Many organisations are failing to grasp the full potential of the new technologies they are implementing
Throughout history, new technologies have transformed how businesses operate, but the digital revolution has generated an unprecedented rate of change. With technologies like the Internet of Things, 5G, robotics and artificial intelligence becoming ever more practicable, business leaders are racing to integrate these new systems into their organisations.
While anyone implementing digital technology is likely to see an improvement in productivity and/or efficiency, only those who use these systems to find new ways of doing business will see the full benefits these tools are capable of delivering.
Two distinct mindsets
How business leaders are managing digital transformation in their organisations is the subject of recent research conducted by Imperial College Business School in collaboration with Ericsson. The project, which spanned four years, canvassed senior business leaders at a variety of companies across several countries in regard to how they perceive digital technologies, how technology is changing their markets, and how they are integrating digital systems into their organisations.
We identified two distinct mindsets, which we have called the “laggards” and “leaders”. While both groups see digital transformation as beneficial, how they are implementing new technologies is very different.
Laggards believe improved communication will enable greater co-ordination and collaboration, inspiring new innovation
Leaders are those who are actively embracing their digital transformation and using new systems to change both the structure of their organisations and their products. They are not just implementing new tools, but doing so in a way that redefines how they are conducting business.
Laggards are taking a narrower approach and applying new technology to improve what they are already doing. While they are certainly seeing a benefit, they are doing little to prepare themselves for the growing tide of nimble startups and dynamic competitors beginning to emerge.
This is the difference between a pharmaceutical company, for example, using digital technologies to completely restructure how their supply chain and logistics operations integrate with customers and the rest of the organisation, and simply using technology to keep better track of their supply chain. One is creating opportunities to reach new customers and partners with new products, while the other is merely improving productivity.
Three differences between leaders and laggards
We identified three main areas where leaders and laggards differ:
- How they are approaching innovation
- How they are approaching market development
- How they are approaching organisational structure
In terms of innovation, laggards typically see digital systems as an opportunity to speed up and improve the communication processes they already have in place. They believe improved communication will enable greater co-ordination and collaboration, inspiring new innovation. While this might be successful for a period of time, it will become more difficult to adapt to threats posed by startups and competitors pioneering new ways of doing business.
Leaders, meanwhile, are taking a much broader view of digital transformation and identifying opportunities for convergence between different types of technology. They are not just looking at how a current business process can be improved, but how new products and services can be created by bringing previously separate systems together. This creates efficiencies while also creating opportunities to develop ideas that were impossible under the previous system.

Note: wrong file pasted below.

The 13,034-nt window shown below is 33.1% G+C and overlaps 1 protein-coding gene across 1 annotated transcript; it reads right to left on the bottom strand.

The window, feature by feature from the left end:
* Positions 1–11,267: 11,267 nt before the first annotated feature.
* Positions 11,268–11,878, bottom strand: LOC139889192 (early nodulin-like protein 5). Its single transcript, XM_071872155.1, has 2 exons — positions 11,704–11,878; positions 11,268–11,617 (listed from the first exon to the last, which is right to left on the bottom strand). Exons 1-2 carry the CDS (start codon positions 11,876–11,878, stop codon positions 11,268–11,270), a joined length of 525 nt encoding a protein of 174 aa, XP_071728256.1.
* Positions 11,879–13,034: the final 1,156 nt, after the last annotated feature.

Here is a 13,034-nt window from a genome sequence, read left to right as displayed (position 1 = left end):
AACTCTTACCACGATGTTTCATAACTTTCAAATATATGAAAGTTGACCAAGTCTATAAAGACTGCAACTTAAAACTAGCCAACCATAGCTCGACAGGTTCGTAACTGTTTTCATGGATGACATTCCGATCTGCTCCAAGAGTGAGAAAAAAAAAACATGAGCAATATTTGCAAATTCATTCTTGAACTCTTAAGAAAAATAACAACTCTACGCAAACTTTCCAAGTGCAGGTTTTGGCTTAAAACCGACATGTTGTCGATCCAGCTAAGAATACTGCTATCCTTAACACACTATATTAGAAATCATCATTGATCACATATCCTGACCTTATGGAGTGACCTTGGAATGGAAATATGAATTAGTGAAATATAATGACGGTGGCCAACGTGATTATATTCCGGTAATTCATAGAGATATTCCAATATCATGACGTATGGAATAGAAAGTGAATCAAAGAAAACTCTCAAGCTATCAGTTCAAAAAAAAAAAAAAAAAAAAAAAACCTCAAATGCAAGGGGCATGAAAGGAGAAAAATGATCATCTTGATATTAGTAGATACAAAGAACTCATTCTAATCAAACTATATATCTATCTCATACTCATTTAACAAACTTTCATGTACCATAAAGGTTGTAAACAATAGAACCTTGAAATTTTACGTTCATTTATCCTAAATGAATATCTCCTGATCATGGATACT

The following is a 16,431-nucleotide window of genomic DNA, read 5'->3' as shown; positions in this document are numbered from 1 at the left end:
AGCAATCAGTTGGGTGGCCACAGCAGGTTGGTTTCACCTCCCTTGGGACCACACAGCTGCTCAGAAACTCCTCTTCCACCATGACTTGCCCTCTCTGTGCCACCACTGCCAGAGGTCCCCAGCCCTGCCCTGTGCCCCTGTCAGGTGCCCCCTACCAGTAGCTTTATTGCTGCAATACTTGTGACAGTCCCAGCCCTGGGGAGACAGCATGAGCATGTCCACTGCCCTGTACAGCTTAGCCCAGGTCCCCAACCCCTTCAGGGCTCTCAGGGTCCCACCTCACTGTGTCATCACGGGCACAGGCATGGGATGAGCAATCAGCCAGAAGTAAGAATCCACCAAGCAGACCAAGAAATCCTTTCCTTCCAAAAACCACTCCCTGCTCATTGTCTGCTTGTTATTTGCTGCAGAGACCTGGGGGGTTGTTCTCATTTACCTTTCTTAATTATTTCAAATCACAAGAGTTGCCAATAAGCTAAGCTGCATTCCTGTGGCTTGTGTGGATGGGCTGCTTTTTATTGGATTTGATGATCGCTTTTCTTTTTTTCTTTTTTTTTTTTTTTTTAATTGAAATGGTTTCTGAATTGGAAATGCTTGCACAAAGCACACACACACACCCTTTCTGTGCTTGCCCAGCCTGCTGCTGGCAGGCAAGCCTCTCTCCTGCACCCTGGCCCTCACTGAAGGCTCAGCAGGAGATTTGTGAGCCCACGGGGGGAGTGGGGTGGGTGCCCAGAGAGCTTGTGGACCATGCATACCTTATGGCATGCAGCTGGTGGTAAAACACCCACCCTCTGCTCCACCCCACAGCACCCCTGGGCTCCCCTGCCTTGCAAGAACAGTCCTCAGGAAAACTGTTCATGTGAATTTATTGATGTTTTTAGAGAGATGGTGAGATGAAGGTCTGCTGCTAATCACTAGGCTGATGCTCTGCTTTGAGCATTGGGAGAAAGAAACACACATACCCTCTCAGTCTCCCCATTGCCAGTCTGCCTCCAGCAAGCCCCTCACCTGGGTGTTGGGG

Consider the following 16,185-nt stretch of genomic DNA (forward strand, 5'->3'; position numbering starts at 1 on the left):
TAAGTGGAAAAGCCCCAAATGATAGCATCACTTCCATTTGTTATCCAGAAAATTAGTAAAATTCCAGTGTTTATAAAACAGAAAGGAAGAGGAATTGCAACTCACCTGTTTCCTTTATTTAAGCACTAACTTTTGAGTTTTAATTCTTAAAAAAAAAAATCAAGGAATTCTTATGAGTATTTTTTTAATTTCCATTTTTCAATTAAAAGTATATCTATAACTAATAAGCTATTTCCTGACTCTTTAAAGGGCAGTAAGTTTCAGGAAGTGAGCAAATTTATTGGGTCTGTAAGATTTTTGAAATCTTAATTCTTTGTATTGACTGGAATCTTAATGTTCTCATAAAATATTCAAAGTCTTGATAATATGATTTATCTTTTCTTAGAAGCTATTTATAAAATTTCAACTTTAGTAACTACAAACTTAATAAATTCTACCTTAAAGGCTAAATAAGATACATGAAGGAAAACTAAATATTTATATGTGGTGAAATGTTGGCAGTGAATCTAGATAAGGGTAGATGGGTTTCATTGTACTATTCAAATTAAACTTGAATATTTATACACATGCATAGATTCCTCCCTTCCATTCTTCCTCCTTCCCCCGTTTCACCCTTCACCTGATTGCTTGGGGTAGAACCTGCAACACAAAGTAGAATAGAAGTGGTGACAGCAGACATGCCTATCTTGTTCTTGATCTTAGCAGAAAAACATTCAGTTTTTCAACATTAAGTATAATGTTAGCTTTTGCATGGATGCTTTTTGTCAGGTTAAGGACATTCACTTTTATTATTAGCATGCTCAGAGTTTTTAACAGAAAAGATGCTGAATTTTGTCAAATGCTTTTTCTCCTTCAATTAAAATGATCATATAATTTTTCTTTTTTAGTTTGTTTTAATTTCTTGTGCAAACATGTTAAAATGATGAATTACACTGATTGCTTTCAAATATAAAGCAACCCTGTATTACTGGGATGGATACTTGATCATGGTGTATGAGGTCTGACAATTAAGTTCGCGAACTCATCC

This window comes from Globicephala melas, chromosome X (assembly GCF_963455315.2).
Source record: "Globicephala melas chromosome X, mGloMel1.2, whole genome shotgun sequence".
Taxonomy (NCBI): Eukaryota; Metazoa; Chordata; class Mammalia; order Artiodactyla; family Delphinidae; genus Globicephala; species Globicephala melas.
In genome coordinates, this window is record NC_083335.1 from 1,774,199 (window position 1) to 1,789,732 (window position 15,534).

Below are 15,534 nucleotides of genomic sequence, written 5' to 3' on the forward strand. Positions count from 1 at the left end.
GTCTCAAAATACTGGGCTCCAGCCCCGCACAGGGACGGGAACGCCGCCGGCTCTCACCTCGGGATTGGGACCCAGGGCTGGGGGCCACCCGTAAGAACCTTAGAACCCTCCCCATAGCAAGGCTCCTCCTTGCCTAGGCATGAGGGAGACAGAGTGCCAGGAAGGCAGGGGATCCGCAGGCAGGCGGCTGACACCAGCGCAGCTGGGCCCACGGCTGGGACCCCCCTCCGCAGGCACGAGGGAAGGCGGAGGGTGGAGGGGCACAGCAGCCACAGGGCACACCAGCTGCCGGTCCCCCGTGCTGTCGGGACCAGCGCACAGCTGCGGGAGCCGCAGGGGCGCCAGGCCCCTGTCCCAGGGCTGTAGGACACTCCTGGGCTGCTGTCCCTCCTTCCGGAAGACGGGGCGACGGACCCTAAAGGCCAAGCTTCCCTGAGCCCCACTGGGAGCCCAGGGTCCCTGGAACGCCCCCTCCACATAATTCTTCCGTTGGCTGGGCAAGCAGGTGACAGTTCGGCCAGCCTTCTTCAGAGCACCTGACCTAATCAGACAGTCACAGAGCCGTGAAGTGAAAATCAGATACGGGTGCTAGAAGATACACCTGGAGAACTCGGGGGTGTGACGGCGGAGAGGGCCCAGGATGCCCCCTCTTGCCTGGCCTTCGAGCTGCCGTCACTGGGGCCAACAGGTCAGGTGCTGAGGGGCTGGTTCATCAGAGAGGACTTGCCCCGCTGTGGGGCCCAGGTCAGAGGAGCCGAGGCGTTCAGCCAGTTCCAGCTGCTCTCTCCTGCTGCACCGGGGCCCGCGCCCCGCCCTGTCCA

For market development, leaders are well aware digital technology is changing not just how they communicate, but who they communicate with as well. This allows them to reach people and partners who were previously inaccessible: this might be a segment of customers who were too difficult to reach, or a small supplier they can now affordably do business with. These new markets help businesses diversify and survive the challenges presented by startups and rivals.
Leaders are well aware digital technology is changing not just how they communicate, but who they communicate with
Laggards, on the other hand, are focusing on improving and streamlining the relationships they already have. While they may be able to reduce costs and improve communication, they are missing out on the new markets that can be reached via digital systems.
The third major differentiator is how leaders and laggards are altering the hierarchy of their organisations. For the last hundred years, organisations have been typically run from the top down, with a CEO implementing decisions through a chain of managers. Digital laggards are maintaining this structure, with the systems they are implementing designed to make the delegation process easier or more efficient.
Leaders, however, are utilising new technologies to restructure their organisations to be more autonomous and agile. As an organisation that can function both in a hierarchy and as part of a network, they can respond to threats and changes in the market very quickly. Digital technology is providing the communication tools necessary to make this possible.
How businesses manage their digital transformation will dramatically affect how they operate in the coming years, and business leaders should consider reorganising for agility. By doing this, they are preparing for new competitors while also finding new ways of doing business themselves.